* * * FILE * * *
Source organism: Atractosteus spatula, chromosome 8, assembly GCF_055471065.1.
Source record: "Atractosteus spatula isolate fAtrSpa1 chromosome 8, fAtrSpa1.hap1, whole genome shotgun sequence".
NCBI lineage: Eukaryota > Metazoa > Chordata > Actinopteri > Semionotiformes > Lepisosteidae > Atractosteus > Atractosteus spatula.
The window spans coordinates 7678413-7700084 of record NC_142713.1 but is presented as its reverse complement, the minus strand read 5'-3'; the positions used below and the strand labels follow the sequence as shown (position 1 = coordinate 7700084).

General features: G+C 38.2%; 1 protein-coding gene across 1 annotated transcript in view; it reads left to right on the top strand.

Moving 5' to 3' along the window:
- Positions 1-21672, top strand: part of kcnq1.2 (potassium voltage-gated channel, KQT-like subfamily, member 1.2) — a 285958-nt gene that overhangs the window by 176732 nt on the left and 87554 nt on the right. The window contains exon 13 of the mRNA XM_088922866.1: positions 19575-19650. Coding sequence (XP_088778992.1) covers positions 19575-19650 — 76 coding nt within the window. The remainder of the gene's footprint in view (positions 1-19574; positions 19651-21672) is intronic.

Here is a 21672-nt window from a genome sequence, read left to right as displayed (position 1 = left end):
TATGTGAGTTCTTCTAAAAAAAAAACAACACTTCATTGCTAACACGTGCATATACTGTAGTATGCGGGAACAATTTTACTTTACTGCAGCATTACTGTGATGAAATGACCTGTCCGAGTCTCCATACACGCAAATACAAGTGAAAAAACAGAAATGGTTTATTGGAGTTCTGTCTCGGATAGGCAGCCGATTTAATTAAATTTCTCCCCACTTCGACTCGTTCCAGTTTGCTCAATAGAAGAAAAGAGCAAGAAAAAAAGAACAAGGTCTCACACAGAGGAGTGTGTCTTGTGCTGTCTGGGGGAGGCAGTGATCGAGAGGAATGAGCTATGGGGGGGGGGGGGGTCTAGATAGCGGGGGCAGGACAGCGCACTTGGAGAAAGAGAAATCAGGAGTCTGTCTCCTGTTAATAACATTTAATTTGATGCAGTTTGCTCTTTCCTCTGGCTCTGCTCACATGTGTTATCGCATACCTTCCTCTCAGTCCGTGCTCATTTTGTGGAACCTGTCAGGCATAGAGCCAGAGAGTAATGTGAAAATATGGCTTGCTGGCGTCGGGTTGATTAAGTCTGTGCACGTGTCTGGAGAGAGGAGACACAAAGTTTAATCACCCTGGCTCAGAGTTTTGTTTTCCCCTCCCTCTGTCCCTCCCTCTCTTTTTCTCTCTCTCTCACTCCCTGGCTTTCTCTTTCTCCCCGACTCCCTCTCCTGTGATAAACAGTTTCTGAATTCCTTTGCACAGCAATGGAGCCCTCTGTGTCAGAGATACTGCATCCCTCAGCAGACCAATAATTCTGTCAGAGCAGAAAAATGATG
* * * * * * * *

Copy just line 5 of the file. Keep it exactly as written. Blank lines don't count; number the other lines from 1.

General features: G+C 38.2%; 1 protein-coding gene across 1 annotated transcript in view; it reads left to right on the top strand.